If you want the best home equity loan rates in Massachusetts, you need to have strong credit scores. Massachusetts home equity loan rates are heavily dependent on credit scores.
Income sometimes matters as well, but the rate will be determined largely by your credit scores.
Credit scores range from a low of 350 to a high of 850. According to Credit.com, the average credit score in the United States was 711 in 2021. There are five main factors that influence your credit scores:
- Payment history: 35%. It’s very important for your credit scores that you make your payments on time.
- Credit utilization: 30%. If you have high utilization (i.e., you’re “maxed out”) on credit cards, expect your scores to suffer even if you make your payments on time. Keep your utilization below 30% of the credit limit.
- Credit age: 15%. Length of credit history is important. Avoid closing old accounts unless absolutely necessary.
- Credit mix: 10%. Lenders like to see a mix of different types of credit accounts, such as revolving (credit card) accounts and installment loans like mortgages, car loans, etc.
- New credit: 10%. Be careful when applying for new credit cards or loans. Too many new accounts can damage your scores.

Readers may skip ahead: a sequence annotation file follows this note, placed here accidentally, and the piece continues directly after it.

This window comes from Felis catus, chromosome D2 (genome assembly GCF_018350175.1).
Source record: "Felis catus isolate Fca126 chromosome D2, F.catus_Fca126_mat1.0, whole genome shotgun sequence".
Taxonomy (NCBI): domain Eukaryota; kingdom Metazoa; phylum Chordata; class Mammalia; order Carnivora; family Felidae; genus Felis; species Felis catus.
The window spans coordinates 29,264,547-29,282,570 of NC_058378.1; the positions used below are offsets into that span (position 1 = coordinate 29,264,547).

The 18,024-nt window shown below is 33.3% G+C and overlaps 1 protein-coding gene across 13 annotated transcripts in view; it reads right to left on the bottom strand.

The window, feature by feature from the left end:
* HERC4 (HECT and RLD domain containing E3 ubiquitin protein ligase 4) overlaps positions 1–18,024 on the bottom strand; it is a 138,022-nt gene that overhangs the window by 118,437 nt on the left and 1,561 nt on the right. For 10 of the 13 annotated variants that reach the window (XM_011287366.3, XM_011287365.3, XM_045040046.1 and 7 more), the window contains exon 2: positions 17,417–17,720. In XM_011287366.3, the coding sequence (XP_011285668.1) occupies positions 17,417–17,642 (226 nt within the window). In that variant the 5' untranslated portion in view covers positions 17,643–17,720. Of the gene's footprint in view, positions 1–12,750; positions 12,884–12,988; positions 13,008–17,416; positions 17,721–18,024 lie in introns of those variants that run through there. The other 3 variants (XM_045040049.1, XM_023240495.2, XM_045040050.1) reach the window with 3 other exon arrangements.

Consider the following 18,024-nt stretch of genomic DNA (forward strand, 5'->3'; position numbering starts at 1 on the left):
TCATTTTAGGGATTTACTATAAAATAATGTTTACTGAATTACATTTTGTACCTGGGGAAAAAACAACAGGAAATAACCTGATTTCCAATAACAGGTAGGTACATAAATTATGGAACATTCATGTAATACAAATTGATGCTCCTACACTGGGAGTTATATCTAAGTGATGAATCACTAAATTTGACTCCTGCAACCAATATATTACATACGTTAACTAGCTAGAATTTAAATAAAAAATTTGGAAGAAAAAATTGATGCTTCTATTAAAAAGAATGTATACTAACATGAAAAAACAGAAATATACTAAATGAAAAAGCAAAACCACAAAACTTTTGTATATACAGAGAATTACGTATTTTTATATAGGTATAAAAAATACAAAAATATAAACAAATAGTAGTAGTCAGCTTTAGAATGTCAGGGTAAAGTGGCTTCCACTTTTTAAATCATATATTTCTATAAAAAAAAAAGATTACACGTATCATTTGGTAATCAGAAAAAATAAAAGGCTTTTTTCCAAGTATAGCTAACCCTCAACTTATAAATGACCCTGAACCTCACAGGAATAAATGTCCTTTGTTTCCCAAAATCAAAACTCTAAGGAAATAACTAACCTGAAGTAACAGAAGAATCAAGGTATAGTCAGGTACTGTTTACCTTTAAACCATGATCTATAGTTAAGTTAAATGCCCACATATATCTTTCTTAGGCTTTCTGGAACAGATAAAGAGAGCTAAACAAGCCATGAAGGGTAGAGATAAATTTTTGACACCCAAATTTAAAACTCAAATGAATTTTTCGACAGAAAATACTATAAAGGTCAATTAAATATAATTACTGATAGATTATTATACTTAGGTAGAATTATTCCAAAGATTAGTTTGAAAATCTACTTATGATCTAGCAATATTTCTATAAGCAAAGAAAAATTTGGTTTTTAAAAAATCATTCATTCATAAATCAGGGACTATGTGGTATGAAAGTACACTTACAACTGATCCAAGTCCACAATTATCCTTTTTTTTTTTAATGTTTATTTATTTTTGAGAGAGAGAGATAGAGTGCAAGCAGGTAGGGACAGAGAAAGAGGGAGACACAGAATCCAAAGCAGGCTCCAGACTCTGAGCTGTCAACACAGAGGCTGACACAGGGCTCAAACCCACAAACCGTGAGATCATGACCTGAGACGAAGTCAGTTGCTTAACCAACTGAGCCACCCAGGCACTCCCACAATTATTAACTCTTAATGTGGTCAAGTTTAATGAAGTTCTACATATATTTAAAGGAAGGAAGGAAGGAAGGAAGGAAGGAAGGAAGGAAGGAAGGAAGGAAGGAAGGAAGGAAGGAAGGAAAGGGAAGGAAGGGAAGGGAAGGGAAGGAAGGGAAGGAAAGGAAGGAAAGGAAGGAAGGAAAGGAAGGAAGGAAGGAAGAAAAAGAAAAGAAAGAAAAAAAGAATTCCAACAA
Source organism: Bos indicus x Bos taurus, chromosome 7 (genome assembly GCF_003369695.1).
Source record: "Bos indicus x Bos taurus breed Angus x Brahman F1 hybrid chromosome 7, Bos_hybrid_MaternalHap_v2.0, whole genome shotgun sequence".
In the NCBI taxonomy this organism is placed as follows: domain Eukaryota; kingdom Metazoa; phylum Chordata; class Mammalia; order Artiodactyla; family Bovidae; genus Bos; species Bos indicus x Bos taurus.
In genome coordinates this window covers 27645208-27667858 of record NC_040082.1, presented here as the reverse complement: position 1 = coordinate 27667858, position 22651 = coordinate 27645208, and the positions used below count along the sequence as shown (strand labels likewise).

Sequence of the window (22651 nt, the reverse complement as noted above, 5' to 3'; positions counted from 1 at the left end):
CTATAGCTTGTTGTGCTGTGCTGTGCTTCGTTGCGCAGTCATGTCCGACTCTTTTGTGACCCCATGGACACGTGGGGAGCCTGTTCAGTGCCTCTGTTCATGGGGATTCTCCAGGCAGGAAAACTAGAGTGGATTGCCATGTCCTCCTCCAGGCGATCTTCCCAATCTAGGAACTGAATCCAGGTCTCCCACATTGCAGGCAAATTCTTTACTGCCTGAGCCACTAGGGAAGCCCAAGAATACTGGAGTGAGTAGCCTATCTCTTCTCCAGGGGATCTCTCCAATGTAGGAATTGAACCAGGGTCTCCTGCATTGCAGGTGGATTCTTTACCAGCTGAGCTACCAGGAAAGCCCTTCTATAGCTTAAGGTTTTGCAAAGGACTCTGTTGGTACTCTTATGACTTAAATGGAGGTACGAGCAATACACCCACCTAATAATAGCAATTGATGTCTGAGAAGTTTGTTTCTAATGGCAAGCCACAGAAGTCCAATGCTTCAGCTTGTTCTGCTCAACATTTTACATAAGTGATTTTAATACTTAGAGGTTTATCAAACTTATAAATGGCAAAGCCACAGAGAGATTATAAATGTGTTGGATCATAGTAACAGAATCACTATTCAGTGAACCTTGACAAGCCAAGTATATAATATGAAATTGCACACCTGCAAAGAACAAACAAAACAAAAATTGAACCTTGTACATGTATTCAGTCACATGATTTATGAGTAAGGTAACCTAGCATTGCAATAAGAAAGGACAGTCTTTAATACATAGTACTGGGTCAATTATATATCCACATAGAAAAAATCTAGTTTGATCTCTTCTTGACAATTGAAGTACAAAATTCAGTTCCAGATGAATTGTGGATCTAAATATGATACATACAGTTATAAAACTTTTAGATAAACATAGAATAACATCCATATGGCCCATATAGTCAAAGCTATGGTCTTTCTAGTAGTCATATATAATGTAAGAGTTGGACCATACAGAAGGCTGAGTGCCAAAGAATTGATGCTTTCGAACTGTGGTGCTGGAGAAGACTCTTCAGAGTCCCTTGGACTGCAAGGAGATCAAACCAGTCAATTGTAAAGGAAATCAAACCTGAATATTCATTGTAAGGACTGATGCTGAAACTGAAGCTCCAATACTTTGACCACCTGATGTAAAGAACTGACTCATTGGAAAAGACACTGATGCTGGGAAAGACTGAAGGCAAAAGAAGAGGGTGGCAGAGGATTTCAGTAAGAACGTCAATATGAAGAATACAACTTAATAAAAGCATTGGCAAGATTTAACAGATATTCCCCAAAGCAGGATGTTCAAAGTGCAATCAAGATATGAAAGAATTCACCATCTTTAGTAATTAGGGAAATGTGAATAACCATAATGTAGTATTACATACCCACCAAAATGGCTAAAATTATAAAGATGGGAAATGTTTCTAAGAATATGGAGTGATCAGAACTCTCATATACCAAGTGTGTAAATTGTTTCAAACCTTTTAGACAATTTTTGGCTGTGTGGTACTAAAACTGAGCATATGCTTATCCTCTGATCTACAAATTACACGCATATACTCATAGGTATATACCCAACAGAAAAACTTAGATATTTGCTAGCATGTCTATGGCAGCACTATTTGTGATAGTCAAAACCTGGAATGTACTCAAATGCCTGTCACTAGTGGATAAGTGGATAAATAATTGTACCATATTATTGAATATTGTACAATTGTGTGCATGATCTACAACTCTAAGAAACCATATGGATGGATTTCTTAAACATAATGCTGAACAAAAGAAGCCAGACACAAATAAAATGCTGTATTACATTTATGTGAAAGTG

Massachusetts home equity loan rates depend on credit scores, so you want to keep your scores strong.
The best way to improve your credit scores is to make your payments on time.
It’s also important to avoid overutilizing your revolving credit. High utilization can damage your credit scores even if you make your payments on time.
If you’d like to close a few accounts, close your newer accounts first. Length of credit history contributes to good scores.
Be careful not to open too many new accounts at one time. If you’re shopping aggressively for new loans, it may hurt your credit scores.
Are interest rates higher on home equity loans?
They can be, but not always. The rate you pay depends on your credit scores and credit history, how much you borrow, and how much equity you have in your home. If you have excellent credit and a lot of home equity, you’ll receive a lower rate than somebody with lower scores and more limited home equity.